Film Reviews


As the weather dips down each night and people everywhere are consistently presented with the possibility of snow and foul weather, Hollywood sees fit to grace viewers with its headiest crop of films during the Christmas season. From dark dramas, to inspirational true stories, to the holiday theme comedies: there are no limitations. I hope to fill you in on a few films you may have missed over the break.

Black Swan:

Thus far, Darren Aronofsky’s “Black Swan” is my number one film of the year. This taut psychological drama will draw the viewer in and hold on with an iron fist until the very end. Natalie Portman’s portrayal of Nina, a young professional ballerina, will be considered a defining point in her career and may just earn her the much coveted Oscar for best actress. As Portman’s character becomes increasingly more obsessed with her lead role in Swan Lake, her quest for perfection causes her to slip into madness. Be prepared for many difficult moments, but the payoff at the end is tremendous.

The Fighter:

Mark Wahlberg’s passion project about welterweight title champion “Irish” Mickey Ward is another film that shouldn’t be missed by viewers. Although Ward is the focus of the story, it is Christian Bale’s performance as Dicky Eklund, his drug addicted brother/trainer, that steals the show. The film follows Ward as he rises from being a “stepping stone” for other boxers, to his eventual shot at the welterweight title. Ward struggles with an unconditional love of a family that is holding him back; especially his brother Dicky whose addiction to drugs and crime eventually sends him to prison. Bale’s work is so spectacular that it leads one to believe that he must have been on drugs while filming to gain an accurate knowledge of his character.

Tron: Legacy:

There is no denying that “Tron” was played up to be the best movie of the Christmas season. Although the visuals are stunning and the soundtrack (created by French musical artists “Daft Punk”) is spectacular, this film lacked a clear and concise writing style to present the story. If the viewer isn’t lost after the first hour, they must be seeing something that I didn’t. I found myself groaning incessantly every time the film introduced yet another unneeded plot point, and left the theater scratching my head. This is still a film that is worth seeing, but not more than once.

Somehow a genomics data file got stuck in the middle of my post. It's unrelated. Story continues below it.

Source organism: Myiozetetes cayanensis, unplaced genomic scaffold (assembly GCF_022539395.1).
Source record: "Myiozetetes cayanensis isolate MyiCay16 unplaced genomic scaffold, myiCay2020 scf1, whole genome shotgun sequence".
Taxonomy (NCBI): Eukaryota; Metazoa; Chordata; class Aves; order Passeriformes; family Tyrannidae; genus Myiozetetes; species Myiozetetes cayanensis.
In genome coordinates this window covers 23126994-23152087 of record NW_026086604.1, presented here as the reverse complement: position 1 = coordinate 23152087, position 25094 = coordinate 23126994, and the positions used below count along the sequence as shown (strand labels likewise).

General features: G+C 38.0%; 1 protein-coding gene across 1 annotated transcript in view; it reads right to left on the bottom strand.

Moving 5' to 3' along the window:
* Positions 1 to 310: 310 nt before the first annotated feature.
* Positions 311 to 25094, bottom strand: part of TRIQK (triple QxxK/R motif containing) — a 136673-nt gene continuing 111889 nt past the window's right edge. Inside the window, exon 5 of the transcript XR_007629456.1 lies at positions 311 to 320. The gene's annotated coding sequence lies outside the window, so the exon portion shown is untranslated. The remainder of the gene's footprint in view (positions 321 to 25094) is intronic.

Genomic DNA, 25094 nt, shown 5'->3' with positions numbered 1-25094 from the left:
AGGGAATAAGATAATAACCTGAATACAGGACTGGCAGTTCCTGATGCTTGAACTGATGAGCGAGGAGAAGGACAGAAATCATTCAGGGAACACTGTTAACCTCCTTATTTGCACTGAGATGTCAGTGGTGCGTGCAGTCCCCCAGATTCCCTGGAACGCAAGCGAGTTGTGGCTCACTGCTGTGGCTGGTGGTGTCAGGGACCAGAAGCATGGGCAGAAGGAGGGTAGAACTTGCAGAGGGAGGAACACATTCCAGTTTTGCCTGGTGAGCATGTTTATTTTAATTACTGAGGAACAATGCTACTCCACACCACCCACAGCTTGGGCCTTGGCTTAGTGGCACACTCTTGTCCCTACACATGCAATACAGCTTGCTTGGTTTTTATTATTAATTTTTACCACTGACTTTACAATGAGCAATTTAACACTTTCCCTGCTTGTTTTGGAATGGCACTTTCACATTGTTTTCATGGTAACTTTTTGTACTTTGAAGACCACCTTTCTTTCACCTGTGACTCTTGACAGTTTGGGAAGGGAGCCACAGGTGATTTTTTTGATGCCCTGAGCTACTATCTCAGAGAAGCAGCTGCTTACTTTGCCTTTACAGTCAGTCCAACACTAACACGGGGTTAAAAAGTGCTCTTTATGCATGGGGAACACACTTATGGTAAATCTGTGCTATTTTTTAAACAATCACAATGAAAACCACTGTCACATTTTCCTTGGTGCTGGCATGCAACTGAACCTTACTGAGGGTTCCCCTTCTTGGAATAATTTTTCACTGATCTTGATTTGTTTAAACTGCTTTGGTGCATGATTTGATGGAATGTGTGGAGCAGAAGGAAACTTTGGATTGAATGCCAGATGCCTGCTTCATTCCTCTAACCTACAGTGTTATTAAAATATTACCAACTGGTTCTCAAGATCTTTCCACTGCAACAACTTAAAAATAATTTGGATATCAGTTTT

True Grit:

A remake of the 1969 film starring John Wayne, this Coen Brothers adaptation lived up to every bit of hype that was placed upon it. While simultaneously staying true to the original story and adding some new flair, the Coens were able to put their mark on the tale of the classic character Rooster Cogburn. For those who have not seen the original, the story follows a young girl (played extremely well by newcomer Hailee Stienfeld) and her quest to avenge her father’s death. She hires a drunken US Marshal, Rooster Cogburn (Jeff Bridges), to track down the killer and they set off together to find him. Although I was skeptical of this film at first, it could not have provided more of a pleasant surprise. This is easily one of my top five best for the year.

Little Fockers:

By far the greatest disappointment for December was the third installment of the Focker/Burns saga. I found a fair amount of humor in the past two films and would easily recommend them to any person. This one, on the other hand, was a train wreck. As I watched, the film seemed like nothing more than a vain attempt to squeeze more money out of the same jokes. The phrase “beating a dead horse” comes to mind. With a star studded cast that is known for its tremendous depth of talent, I still didn’t crack a smile.



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